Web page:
The fear and the confusion go hand-in-hand. Like many other people, trans or not, I’ve been so wrapped up in this one issue for so long that, now that it is gone, there is a gaping hole. Well, not gaping; I always tried to have other goals to focus on, to plan for the “after” that I now face. But it’s been interesting these last few weeks to realize just how much of my attention was focused on my Transition. For example, I no longer have to worry about saving for a surgical procedure or wondering if the insurance will cover it.  After the mastectomy last summer, I no longer had to wear the binders (a great relief). Now, after the hysterectomy, I no longer have to worry about finding blood in my underwear (the usual sign that my testosterone dose needed adjusted). So I’m confused about what to do with all of this extra energy I suddenly have. What can I focus on now? What should I focus on now? Not only that, but I’m feeling the fear that comes with any major life change.  I was terrified of going off to college; in the end, it wound up being a second home that I was sad to leave. As ready as I was to start my Transition, I was also a little scared of the changes that were about to begin. Now, though, I’ve become used to and love my body in a way that I never did or could before.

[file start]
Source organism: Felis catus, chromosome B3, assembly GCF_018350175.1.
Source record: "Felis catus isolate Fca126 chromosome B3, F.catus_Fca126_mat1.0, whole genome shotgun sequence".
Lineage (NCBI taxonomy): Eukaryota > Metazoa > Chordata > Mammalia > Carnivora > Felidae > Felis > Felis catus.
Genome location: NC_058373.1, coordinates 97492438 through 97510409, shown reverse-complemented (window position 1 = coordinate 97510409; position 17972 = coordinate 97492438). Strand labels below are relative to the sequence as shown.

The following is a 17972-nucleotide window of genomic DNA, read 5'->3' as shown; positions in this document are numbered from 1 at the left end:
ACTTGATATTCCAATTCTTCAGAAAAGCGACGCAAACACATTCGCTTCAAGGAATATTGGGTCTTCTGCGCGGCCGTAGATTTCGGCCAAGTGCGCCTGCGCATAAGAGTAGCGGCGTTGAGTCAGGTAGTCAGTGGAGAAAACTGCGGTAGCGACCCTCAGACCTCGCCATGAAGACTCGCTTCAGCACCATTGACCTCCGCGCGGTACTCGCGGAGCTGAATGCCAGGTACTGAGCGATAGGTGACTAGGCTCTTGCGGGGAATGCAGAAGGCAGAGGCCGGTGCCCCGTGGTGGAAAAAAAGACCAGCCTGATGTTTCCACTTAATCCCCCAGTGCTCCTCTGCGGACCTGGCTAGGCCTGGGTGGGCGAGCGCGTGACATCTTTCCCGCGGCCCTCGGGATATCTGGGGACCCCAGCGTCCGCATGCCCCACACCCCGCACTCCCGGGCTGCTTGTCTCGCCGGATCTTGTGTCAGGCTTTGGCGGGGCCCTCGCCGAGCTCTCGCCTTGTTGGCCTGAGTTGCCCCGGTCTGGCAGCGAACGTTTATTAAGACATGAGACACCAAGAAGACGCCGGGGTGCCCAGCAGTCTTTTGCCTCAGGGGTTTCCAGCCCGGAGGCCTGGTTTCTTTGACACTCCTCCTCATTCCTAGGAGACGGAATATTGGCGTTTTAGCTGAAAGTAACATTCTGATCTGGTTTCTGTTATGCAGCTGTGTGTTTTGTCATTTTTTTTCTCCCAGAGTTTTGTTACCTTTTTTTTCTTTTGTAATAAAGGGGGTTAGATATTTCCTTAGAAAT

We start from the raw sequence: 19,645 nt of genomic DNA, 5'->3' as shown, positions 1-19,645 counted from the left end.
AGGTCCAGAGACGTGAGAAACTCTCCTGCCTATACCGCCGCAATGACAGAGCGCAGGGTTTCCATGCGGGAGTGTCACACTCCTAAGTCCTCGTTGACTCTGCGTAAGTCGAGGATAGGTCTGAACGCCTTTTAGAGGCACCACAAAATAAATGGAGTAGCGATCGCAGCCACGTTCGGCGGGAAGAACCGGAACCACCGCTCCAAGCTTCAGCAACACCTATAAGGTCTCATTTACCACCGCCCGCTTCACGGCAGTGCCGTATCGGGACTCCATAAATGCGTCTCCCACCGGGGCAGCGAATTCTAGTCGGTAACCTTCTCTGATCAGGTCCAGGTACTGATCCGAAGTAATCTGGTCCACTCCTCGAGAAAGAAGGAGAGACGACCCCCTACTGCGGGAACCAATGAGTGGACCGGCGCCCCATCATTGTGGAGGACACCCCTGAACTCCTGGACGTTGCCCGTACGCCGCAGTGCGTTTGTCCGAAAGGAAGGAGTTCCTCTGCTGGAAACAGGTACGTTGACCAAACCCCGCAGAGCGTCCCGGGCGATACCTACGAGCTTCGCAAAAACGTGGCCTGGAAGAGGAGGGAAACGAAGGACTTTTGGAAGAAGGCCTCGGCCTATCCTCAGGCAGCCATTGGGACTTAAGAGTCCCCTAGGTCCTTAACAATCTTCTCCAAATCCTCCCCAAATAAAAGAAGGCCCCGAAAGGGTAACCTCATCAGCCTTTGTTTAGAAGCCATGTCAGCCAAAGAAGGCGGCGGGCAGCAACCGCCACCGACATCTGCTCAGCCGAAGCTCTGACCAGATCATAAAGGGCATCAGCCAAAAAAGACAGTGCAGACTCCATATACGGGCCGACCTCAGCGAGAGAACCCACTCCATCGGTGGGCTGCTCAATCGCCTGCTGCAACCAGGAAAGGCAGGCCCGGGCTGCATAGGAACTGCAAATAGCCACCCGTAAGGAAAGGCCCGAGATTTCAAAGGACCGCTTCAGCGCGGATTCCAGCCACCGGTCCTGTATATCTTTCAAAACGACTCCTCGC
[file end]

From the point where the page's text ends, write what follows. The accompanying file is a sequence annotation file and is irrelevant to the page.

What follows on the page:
I’m also wondering what, if anything, my new status as “post-op” means for my identity. As much as I might sometimes wish otherwise, I am who I am, and my past will continue to influence me for the rest of my life. Because of my upbringing, I will always act and/or react in certain ways to different situations. I have heard of people who, once they are done with legal procedures and surgeries, choose to live stealth for the rest of their lives. As I stated in my first post, I just can’t do that. While it is not the overwhelming part of my identity, I am trans, and always will be. So while I muse on this and work on integrating this latest aspect of me, I’m also working on ways to continue to grow as a person. All of that energy I mentioned earlier? I’ve been putting it to use to begin another job search (my current job just isn’t challenging enough), work on my writing (I’ve published two fanfiction pieces since the surgery, worked on two more, and made progress on several original pieces), and figuring out how to meet the next goal of getting out and meeting people. You know what? Maybe this won’t be so hard after all.